Children At Risk: Middle School
By Lawrence Hardy
It’s spirit week -- not to mention Halloween Eve -- and McGinnis Middle School is in a festive mood. Before the first bell, a secretary hawks Marti Gras beads from her office desk while a teacher strides in sporting a huge, floppy “Dr. Seuss” hat and feathery pink boa. She promptly proclaims herself best accessorized of the staff.
Outside on the asphalt playground, in front of the century-old building, children gather in small groups in the dappled morning sunlight and chatter excitedly about the weekend ahead. The atmosphere may be lighthearted and friendly at this 1,300-student middle school in Perth Amboy, N.J., but it’s not undisciplined.
“Students, please start lining up outside at the playground,” says a friendly but authoritative voice on the public address system. “Staff, walk to lockers and classrooms.”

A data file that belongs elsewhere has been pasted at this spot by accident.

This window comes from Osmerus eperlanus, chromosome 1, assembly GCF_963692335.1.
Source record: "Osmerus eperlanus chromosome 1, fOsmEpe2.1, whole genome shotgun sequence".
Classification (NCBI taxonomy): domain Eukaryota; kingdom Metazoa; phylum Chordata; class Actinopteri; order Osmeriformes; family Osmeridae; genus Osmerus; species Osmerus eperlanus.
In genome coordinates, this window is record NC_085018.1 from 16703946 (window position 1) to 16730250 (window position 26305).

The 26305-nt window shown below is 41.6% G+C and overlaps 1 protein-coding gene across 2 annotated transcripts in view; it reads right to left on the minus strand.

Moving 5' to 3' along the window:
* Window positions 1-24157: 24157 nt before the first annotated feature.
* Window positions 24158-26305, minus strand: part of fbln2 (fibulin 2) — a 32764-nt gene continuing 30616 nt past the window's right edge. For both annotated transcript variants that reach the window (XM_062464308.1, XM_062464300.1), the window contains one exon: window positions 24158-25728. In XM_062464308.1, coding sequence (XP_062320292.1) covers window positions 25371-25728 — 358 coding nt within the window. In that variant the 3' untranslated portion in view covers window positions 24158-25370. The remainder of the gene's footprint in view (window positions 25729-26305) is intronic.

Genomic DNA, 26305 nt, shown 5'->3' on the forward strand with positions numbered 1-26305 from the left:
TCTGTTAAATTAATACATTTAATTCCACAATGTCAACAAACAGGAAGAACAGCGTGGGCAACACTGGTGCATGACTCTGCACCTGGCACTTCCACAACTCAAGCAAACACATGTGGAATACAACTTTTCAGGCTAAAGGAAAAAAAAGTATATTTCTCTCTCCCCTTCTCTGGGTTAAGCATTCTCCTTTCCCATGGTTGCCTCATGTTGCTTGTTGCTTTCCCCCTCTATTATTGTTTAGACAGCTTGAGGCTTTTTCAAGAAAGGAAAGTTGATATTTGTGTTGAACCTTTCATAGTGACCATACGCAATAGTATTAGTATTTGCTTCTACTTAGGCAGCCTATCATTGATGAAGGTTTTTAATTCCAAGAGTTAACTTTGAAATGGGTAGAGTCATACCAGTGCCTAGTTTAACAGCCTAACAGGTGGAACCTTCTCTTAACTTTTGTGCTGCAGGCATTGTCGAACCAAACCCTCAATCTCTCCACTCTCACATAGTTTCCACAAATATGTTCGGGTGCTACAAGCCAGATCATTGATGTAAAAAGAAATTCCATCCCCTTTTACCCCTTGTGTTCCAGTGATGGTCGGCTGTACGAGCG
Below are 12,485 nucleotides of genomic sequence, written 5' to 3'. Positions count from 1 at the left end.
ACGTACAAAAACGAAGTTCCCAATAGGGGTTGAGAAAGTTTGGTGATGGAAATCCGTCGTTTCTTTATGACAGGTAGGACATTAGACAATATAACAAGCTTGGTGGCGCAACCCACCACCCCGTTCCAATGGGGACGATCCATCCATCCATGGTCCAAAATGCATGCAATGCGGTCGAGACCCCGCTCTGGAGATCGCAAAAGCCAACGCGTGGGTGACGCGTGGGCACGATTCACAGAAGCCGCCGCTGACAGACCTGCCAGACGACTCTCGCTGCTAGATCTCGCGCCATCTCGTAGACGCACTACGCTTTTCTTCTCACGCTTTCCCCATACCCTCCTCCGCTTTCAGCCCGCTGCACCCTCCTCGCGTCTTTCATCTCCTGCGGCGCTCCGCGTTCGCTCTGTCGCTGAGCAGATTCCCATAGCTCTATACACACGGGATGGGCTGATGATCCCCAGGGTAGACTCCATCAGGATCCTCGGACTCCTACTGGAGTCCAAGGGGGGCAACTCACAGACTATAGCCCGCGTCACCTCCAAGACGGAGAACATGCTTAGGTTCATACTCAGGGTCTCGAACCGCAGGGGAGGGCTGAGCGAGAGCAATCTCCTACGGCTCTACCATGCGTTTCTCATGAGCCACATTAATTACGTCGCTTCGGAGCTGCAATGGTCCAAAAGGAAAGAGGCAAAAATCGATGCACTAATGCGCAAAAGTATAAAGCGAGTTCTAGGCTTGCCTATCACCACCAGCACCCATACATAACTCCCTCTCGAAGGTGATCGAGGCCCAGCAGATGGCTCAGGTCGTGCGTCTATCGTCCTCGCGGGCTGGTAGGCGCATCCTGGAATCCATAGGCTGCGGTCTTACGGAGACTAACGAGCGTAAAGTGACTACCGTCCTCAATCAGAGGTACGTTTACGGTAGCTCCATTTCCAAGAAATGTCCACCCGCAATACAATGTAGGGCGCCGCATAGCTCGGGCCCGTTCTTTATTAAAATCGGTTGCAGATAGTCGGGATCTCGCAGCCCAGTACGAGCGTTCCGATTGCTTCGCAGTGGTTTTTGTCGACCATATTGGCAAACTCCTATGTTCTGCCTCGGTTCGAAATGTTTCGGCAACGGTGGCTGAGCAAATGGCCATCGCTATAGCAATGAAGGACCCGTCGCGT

Staff members lead the students, who are wearing identical red and gray polo shirts, in lines to their lockers and first-period classes. On the surface, this procedure seems unusual for a middle school, where students are generally given more freedom, but it’s the way Principal Ana Maria Mascenik wants it.
When Mascenik became principal in the fall of 2007, she asked teachers what they liked and disliked about their large urban middle school, which serves grades five through eight. Discipline was the number one problem, as students regularly cut class.
“The kids just disappeared,” Mascenik says.
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